Saturday, April 9, 2011
Not only am I not Irish, I'm not Jewish either. Several weeks ago I went and scrounged a potato pancake that Cynthia and the girls made, and I remembered that I love these things. While I was cooking them, I also remembered that the last time I grated a potato must have been about 12 years ago. Probably about this time of year, while I was prepping the holiday latkes at that deli. (Yes, I know, Passover isn't the latke holiday, that's Chanukah, but it billed itself as a jewish deli, and...you know) I'm sure that's the reason why, in all this time, I have never made latkes again. I worked with a woman who was truly, horribly, injured making latkes. I don't know how many hundreds of pounds of potatoes I had to peel or how may dozens of times I shaved little pieces of my knuckles off with that demonic peeler. Thank goodness for the Robotcoupe. We had a mixing bowl as large as a kiddie pool that we mixed the grated potatoes for the holiday latke recipe in. Sometimes I wish I had one of those industrial food processors. I digress. Please note, that I did not bother to peel my potatoes today.
about a pound and a half of yukon gold potatoes, the newer the better
about 4 tablespoons of flour
about a teaspoon of salt
2 or 3 green onions
2 tablespoons, more or less, minced parsley
olive oil for frying
This makes about 8, 4-5" pancakes.
Mince the green onion and parsley, and mix them with the eggs, flour, salt and pepper. Wash the potatoes and grate them into another bowl. Grab handfuls of the grated potatoes and wring out as much water as possible before adding them to the egg mix. You may be tempted to skip this part- don't. Once you get the potatoes mixed in with the salt in the batter, they will sweat out an amazing quantity of water.
Use 2 frying pans. Put about 1/4 inch of oil in each one and heat to medium. When the oil starts to shimmer in the pans, drop about 1/3 cup of batter for each latke into the pans. I can fit 3 latkes into a 10-inch pan. Cook them for about 5 minutes on each side, until they are golden and a bit crispy. Drain on paper towels.
1. The potatoes will oxidize very fast. Grate quickly and mix them into the batter just as soon as you want to eat them. At the deli, we used to mix up a water bath with a few tablespoons of an anti-oxidant to grate the potatoes into. The anti-oxidant was this weird substance which demonstrated a property that I learned about in high school which I think is called 'heat of solvation'. That is, when a chemical in crystaline form is dissolved in water, it will release heat, due to the fact that an organized solid is a higher energy state than a bunch of loose molecules floating around in suspension. Some crystals will release quite a lot of energy this way. If you held a scoop of that anti-oxidant and dribbled a little water on it, you could give yourself a significant burn. (That's not what happened to Ann.)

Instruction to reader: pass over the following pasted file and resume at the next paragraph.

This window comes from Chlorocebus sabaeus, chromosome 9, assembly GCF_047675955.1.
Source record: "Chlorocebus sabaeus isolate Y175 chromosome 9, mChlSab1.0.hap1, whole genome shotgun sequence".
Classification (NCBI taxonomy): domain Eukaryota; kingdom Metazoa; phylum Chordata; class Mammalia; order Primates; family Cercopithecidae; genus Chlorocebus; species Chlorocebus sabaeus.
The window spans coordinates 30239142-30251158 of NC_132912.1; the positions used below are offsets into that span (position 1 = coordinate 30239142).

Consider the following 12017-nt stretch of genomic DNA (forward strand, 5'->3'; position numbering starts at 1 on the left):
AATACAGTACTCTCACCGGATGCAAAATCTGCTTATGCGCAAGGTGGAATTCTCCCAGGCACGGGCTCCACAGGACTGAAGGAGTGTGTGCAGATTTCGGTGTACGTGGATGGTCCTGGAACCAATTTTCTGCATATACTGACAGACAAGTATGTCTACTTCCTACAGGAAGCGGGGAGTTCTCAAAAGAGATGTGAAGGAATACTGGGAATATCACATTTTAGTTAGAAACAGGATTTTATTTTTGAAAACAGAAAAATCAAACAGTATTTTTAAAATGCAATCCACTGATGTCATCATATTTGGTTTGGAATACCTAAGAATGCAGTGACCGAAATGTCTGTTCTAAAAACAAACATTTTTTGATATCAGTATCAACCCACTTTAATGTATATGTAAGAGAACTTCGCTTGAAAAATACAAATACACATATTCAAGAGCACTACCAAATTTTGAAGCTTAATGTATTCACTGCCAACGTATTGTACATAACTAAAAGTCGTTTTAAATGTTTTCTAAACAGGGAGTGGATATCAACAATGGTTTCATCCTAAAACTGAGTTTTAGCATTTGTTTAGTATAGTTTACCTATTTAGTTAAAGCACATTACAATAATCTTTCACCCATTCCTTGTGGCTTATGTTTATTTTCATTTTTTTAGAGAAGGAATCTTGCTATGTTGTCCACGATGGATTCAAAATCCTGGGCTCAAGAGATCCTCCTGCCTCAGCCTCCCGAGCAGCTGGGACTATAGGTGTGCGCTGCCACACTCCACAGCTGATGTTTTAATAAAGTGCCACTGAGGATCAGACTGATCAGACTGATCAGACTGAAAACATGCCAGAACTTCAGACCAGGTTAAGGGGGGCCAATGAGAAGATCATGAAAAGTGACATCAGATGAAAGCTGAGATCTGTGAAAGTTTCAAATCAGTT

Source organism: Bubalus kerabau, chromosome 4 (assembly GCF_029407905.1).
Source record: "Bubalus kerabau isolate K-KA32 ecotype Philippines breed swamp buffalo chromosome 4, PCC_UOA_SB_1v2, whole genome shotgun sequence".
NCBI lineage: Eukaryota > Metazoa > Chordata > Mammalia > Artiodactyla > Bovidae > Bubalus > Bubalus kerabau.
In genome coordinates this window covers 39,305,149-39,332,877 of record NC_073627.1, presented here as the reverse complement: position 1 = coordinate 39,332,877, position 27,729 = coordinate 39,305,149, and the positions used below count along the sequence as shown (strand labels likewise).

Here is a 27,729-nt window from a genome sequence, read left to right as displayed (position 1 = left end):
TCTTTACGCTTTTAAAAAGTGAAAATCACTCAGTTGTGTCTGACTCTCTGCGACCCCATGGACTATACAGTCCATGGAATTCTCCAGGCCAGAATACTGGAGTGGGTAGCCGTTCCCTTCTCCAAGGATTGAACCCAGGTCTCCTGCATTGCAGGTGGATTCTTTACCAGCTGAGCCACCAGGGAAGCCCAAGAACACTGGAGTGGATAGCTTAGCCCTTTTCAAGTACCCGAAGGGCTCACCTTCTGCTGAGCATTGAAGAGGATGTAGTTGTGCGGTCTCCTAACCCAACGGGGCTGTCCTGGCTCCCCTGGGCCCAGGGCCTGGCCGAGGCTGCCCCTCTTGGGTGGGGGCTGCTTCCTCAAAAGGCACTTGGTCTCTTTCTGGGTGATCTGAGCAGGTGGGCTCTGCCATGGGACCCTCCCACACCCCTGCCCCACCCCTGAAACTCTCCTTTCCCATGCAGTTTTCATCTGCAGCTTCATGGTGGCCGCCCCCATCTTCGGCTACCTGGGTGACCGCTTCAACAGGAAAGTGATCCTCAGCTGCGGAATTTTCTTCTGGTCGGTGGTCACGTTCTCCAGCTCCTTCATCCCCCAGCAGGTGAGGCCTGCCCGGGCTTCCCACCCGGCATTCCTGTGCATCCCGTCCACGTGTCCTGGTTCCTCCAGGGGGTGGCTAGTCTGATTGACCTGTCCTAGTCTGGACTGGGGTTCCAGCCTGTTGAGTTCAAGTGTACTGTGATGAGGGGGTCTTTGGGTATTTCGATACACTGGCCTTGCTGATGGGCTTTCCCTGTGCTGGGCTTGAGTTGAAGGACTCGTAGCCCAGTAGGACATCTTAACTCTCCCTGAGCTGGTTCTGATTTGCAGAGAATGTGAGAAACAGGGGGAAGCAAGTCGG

2. As I said, the potatoes emit a great deal of water. You can either squish it out before frying, as I did, to keep your pancakes neat in appearance, or if you like an eggier latke, stir it back in. The last few will be rather sloppy, but will taste good.
3. Medium heat is best. They take longer to brown, but you need to cook them long enough to get the potatoes soft. Crunchy-raw potatoes are not very satisfying to eat.
4. Don't crowd the pans. Too many latkes all at once will generate a cloud of steam which will inhibit crisping. Cooked through is good, soggy is not.
5. You don't have to use yukon gold potatoes, any kind will do just fine. I like that variety because the color is appealing, and because the skins are usually thin and tender enough to dispense with peeling.
I did not have either sour cream or apple sauce, which is ok, because I don't like apple sauce unless I make it myself. Greek yogurt and raspberry jam was very good, and a fried egg is even better.